• Disorganized thinking involves jumping or racing, illogical thoughts. Other people may observe this in someone with schizophrenia as disordered speaking or confusing communication that doesn’t make sense.

Negative Symptoms of Schizophrenia

The negative symptoms of schizophrenia are categorized together, they are disruptions from normal behavior or mood.

  • A person with schizophrenia may seem to lack emotion. The affect, expressions and the way a person speaks may seem flat and emotionless.
  • Lethargy, a complete lack of energy or willingness or desire to do anything, may prevent someone with this condition from getting anything done or engaging in activities they used to enjoy.
  • Signs seen in people with depression are also typical with schizophrenia. These include lethargy and flat affect, as well as a lack of interest in activities or socializing, lapses in personal hygiene, and an inability or unwillingness to manage relationships or work and other responsibilities.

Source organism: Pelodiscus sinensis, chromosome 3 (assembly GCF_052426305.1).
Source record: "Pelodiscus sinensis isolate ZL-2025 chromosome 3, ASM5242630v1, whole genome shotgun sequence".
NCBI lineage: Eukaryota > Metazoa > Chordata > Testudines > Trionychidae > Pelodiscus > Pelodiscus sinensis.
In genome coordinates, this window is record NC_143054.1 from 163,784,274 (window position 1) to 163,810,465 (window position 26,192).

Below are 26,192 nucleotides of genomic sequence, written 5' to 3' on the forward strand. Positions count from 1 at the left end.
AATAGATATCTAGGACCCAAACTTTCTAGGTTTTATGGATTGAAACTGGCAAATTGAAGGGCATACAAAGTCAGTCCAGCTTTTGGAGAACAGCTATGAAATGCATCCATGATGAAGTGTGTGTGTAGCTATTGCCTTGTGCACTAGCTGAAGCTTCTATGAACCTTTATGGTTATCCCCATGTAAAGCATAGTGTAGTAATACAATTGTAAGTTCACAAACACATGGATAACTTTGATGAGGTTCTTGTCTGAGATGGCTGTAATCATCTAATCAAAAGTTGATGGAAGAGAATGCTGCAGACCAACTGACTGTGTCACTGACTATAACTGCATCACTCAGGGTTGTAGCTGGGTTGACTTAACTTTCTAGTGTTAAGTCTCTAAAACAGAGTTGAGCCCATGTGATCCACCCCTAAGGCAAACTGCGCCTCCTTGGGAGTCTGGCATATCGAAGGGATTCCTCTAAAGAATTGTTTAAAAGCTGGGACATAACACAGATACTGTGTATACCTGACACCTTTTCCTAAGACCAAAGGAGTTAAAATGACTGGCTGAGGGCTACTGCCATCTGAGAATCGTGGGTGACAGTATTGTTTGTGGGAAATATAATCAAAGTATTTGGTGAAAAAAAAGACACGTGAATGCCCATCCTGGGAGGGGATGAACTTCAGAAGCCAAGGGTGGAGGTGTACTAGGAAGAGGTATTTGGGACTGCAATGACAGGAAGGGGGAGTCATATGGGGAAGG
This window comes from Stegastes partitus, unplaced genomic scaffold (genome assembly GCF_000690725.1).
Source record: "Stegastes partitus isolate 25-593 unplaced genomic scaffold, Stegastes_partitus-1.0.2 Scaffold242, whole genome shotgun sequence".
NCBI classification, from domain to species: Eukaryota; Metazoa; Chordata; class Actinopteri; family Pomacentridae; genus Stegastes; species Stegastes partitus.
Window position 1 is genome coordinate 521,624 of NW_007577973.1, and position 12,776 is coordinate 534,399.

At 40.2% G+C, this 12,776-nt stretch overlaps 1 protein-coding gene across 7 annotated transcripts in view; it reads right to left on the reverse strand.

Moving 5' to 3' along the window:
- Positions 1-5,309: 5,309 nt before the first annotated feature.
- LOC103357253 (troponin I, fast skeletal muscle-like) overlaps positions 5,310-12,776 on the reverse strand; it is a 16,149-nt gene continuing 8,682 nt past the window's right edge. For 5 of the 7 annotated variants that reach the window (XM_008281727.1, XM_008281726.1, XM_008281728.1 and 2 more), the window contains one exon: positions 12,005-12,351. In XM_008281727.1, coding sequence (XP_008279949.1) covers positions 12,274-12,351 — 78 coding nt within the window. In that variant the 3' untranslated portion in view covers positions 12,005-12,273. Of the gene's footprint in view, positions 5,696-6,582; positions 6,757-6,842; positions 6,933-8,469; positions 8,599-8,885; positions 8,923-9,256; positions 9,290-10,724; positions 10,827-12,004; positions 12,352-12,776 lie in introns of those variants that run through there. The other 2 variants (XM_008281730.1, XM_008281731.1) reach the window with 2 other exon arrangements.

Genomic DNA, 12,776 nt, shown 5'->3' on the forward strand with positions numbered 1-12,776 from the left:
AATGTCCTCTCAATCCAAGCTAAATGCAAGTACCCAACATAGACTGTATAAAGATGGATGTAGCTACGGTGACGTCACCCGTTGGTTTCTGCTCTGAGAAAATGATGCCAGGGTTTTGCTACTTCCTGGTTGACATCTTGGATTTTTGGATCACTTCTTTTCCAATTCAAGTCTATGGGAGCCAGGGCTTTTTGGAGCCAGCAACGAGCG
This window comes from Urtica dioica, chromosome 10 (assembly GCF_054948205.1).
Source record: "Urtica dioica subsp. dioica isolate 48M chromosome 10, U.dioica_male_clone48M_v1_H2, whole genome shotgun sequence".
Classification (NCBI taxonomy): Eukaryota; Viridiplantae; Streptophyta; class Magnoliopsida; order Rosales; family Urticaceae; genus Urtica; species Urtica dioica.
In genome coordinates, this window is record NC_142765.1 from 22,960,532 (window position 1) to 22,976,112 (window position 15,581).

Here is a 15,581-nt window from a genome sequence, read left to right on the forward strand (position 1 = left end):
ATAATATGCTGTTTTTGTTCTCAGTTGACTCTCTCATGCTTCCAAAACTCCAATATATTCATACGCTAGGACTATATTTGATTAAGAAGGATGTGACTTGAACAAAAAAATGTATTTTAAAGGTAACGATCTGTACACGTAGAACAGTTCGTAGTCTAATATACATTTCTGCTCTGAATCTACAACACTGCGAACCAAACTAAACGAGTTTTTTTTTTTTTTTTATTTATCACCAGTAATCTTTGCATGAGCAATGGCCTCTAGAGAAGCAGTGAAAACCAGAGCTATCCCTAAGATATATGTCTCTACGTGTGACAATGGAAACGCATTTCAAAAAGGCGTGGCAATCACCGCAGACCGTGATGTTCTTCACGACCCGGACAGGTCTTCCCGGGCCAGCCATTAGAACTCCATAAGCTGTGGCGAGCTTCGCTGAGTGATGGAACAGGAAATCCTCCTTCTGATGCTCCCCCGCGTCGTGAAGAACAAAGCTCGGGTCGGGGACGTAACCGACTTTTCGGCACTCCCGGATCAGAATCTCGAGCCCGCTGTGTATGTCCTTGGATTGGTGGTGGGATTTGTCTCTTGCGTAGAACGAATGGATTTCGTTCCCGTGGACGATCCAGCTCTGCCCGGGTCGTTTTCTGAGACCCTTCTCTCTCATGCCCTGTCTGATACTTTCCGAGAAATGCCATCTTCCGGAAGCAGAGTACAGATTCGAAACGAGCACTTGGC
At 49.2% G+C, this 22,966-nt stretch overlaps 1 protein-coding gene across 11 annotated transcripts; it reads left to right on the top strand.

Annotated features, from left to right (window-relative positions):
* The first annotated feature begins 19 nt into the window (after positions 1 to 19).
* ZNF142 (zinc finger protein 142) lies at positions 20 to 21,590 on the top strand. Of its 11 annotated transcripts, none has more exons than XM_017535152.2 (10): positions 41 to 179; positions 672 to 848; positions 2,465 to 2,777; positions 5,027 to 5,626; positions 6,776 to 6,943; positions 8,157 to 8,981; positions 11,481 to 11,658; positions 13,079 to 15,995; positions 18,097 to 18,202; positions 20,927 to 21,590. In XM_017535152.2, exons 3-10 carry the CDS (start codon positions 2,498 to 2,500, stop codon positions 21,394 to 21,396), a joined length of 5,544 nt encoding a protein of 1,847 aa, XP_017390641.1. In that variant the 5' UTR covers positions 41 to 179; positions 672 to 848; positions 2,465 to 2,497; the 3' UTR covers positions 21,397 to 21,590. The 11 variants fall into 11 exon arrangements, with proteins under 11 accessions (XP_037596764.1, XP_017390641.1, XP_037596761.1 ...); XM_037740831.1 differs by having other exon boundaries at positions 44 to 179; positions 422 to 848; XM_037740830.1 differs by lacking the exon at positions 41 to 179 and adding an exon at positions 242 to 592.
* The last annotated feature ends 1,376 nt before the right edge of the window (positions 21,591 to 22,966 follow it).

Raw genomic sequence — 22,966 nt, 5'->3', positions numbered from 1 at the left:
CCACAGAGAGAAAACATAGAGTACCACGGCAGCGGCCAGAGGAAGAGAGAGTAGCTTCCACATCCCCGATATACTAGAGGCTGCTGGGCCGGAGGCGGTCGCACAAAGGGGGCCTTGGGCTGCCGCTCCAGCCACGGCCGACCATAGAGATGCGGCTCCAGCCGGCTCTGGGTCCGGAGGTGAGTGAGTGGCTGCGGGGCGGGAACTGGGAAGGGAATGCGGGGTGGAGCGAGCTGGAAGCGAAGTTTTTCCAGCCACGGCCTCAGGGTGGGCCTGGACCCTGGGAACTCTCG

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Schizophrenia also affects mood and the way a person thinks and sees the world and even oneself. The mood and cognitive symptoms are not always as recognizable as the positive and negative symptoms.

  • Mood changes are common in schizophrenia. A person may swing from depression and sadness to excited cheerfulness very quickly.
  • Cognitive problems, or difficulty thinking, are also fairly common. A person may have memory issues, find it difficult to focus or concentrate, or may find it impossible to stay organized.
  • A person with schizophrenia may also experience something called anosognosia. This means that the person lacks awareness of his or her own illness. In other words, people with schizophrenia often don’t realize that anything is wrong or abnormal.

Signs of Schizophrenia in Children and Teens